For reasons that go without saying, public health has been on my mind a lot these days. I’ve been thinking about Japan’s response to this situation and the cultural factors that contributed to it. As I thought, three incidents from my time working as a teacher came to mind.

A few months after first coming to Japan, I was informed I would receive a vaguely defined “employee health check.” On heading into the meeting hall I was directed to, I was shocked to see many of my fellow coworkers and co-teachers receiving all kinds of tests, spread all throughout the large room, sometimes with only a clinical blue curtain for privacy. I stumbled through getting my blood drawn, measurements taken, receiving an ECG, and more in halting Japanese, all with my coworkers doing the same thing just a few feet away. I wondered how I – or anyone – could possibly get used to receiving something as private as healthcare in the company of one’s coworkers. To be honest, it felt a little invasive.

However, a few months after that, I started to understand. One day, class was cut short so students could get a checkup. As they filed out of the classroom to the school nurse’s office, with a start I realized that, in fact, my “invasive” health check totally made sense. It wasn’t about destroying privacy; rather, just like the students, we were a group so our health was checked as a group. Of course – if a single student is sick, it affects the whole class. No matter my individual decisions, my health would always be influenced by those around me, and vice versa.

A few months later still, the picture got even clearer. I had caught influenza, and while languishing at home, I heard a knock on the door. It was a co-teacher, with something to eat and sincere inquiries about my health. Rather than feeling annoyed at the intrusion, my own reaction surprised me: I was grateful for the care this showed. After all, I was a part of the school system. If I was sick, the system was sick.

When I was looking at a chart that seemed to show the relatively slow growth of covid-19 in Japan, and wondering why this could be the case, these incidents came to mind. Of course, I’m not an expert. Everything could completely transform in a day. However, I tend to think that teaching children to think of health as a group endeavor – you can’t just worry about yourself, what matters is the whole group’s health – has an impact on society, when those children grow up. This could make managing a pandemic a bit easier: there’s a head start, so to speak.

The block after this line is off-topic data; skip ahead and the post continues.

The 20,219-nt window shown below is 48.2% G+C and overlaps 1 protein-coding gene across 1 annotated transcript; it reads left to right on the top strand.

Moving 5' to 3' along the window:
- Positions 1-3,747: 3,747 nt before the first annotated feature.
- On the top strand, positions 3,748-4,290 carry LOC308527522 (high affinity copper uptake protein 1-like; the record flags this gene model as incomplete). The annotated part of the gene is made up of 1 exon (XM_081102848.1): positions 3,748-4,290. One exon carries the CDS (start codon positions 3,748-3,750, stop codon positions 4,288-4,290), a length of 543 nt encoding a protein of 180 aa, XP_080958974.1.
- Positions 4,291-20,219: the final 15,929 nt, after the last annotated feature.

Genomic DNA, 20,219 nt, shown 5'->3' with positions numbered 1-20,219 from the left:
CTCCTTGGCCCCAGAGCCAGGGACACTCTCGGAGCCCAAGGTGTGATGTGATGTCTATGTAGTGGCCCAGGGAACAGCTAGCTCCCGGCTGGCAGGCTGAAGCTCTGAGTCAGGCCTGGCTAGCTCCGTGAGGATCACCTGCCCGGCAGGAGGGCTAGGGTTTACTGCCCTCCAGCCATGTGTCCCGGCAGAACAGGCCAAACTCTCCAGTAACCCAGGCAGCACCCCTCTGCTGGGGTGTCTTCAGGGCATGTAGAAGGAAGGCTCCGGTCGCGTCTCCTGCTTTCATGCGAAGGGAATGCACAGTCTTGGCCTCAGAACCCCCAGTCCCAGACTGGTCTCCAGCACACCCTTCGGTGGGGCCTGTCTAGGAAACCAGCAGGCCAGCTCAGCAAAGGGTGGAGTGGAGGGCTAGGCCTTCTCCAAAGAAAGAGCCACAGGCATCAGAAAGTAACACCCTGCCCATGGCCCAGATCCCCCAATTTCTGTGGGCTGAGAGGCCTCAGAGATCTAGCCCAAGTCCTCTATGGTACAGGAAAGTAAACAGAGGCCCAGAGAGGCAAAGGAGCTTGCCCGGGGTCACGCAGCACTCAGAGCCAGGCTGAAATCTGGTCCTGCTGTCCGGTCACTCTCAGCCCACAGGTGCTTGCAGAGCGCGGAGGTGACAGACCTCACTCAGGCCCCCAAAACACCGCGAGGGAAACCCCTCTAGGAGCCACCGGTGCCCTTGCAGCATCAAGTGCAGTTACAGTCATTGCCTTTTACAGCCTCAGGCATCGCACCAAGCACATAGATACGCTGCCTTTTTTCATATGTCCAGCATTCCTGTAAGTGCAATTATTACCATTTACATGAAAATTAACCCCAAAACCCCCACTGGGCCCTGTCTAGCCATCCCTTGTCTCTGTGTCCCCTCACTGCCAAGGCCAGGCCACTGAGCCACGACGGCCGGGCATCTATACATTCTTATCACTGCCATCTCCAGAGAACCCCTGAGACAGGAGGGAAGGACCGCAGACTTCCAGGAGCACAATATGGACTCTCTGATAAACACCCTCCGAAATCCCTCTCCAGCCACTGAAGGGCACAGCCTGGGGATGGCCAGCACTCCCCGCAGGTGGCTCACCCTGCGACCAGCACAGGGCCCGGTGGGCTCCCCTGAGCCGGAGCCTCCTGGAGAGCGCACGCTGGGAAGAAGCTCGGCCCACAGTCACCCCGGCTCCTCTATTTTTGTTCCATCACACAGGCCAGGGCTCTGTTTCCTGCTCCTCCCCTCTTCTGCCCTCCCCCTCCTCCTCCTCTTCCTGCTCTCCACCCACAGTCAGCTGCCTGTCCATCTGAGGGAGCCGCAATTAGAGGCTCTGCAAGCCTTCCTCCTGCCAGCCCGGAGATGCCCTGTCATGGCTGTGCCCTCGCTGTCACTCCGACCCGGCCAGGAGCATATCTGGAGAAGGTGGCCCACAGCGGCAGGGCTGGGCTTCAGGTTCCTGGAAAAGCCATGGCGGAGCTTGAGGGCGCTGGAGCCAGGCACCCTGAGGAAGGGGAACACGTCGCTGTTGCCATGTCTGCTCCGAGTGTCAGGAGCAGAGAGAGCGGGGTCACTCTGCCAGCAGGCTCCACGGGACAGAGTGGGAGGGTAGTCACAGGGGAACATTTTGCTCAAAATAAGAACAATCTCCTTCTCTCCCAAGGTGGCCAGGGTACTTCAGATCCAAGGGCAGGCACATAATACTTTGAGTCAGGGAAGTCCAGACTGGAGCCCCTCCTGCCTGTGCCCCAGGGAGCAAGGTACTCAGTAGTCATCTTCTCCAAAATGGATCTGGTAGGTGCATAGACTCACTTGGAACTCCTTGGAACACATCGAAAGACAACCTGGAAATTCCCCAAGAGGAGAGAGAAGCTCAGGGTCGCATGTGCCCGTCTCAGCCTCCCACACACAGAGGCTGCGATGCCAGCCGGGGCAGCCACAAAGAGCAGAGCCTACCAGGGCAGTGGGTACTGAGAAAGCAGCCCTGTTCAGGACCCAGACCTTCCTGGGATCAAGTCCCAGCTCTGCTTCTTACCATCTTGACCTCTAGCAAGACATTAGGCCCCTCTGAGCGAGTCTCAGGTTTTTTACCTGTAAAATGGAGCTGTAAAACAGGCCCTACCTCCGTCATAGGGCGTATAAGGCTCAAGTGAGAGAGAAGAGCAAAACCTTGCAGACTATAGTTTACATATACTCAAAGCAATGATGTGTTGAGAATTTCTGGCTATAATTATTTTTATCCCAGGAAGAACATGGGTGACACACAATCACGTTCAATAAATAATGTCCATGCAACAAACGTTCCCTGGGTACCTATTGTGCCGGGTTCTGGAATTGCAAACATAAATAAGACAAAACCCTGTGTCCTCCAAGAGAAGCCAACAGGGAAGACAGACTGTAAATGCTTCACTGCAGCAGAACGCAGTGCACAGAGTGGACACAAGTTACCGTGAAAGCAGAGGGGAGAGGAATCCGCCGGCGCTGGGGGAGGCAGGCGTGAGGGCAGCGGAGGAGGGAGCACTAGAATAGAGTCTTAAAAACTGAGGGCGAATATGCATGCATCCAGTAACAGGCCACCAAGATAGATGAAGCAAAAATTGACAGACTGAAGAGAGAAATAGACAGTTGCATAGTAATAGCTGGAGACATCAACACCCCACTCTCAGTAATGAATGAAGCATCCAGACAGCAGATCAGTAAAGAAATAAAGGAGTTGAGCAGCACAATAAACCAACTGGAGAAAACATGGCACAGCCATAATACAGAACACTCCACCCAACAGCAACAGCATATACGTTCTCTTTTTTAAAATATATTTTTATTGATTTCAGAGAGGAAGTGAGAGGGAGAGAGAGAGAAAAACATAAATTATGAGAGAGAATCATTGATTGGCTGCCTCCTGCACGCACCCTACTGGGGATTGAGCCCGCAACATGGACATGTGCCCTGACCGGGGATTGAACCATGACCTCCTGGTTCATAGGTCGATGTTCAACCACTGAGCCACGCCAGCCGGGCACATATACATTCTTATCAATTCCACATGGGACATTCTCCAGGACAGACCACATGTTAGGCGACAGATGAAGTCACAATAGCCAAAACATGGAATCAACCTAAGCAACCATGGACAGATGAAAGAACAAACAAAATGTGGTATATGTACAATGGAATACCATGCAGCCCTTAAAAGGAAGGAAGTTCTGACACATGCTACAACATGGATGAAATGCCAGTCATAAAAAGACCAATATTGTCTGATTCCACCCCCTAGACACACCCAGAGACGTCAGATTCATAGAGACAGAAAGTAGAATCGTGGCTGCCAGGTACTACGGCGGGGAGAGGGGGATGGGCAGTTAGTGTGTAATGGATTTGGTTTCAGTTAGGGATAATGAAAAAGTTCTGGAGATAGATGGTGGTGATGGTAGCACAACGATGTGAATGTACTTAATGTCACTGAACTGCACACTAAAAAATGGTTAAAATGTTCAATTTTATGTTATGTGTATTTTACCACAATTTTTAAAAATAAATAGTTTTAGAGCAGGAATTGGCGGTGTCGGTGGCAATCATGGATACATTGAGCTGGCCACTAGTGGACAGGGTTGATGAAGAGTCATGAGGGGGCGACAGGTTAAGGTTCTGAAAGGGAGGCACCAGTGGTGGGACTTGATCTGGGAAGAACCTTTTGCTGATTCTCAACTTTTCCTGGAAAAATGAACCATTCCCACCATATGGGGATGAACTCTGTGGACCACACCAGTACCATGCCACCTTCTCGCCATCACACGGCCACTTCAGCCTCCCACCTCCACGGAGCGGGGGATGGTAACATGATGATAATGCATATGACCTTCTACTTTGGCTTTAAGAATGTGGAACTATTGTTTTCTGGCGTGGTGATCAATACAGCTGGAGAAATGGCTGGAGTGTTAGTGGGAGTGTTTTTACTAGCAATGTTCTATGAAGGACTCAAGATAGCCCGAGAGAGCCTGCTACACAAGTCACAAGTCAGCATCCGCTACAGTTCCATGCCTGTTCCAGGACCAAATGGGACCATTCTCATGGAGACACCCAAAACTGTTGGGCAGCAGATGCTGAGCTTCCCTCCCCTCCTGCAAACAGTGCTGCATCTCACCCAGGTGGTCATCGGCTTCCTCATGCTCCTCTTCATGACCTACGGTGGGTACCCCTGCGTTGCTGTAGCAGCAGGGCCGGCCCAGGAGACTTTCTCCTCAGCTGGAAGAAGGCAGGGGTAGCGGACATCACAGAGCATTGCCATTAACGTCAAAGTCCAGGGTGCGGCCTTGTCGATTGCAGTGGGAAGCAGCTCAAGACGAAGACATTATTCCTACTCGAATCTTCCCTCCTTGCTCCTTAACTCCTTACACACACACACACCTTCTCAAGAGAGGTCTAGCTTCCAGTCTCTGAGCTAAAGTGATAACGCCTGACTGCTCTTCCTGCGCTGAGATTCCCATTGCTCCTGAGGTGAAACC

As of this writing, Iwate has no cases, but even so, there’s a vague tension in the air, like people are bracing for impact. Hand sanitizer is everywhere, as well as reminders about proper hygiene and posters about coughing etiquette. Supermarkets have announcements describing their measures for sanitizing the store. As usual, many people wear masks, though they are harder to come by these days.

Many events around the country have been scaled back, postponed, or canceled, and Oshu is not an exception. One example is the Hitaka Hibuse Festival in late April. A festival dating back 300 years and an intangible cultural property of Iwate, the Hitaka Hibuse Festival has roots as a celebration to prevent fires in the community. It features brilliant, colorful hayashi-yatai floats with performers playing traditional Japanese music, creating a dreamlike atmosphere.

Maesawa Spring Festival has also been canceled. This street festival features dance performances from 42 and 25-year-olds about to experience yakudoshi (an unlucky year.)  As someone who only came to Oshu in October last year, these signature festivals were things I was strongly looking forward to during my first spring in Oshu.

Everything is very unsure right now, but I’m trying to think of this as a group effort: even as we’re apart physically, we’re together psychologically. As much pain and fear that’s gripped the world in the past few weeks – it’s still hard to believe it’s been such a short time – there’s also been humor and hope. From videos of music from the balconies of Italian homes, to stories of Americans helping each other get supplies at the supermarket, to people around the world helping each other in truly countless ways, it’s been heartening to see people working together. Meanwhile I’ve been trying to practice gratitude; even though it’s not always easy, I know I’ve been lucky in innumerable ways.

I’d like to close with my favorite story of solidarity from this pandemic. In the early days, Japan gave China masks and other medical supplies with a note on the boxes: 山川異域 風月同天、a line from a Chinese poem meaning “our lands are different, but we have the same sky.” Later, China sent supplies to Italy, with a classical Roman poem. It read “siamo onde dello stesso mare: we are waves from the same sea.”










日本は中国にマスクなどの医療品を送った際、中国の詩を箱に書きました。「山川異域 風月同天」(陸地は違うけど、空は同じ)。
その後、中国はイタリアへ医療品を送った際、ローマの詩を箱に書きました「siamo onde dello stesso mare」(私たちは同じ海からの波だ)。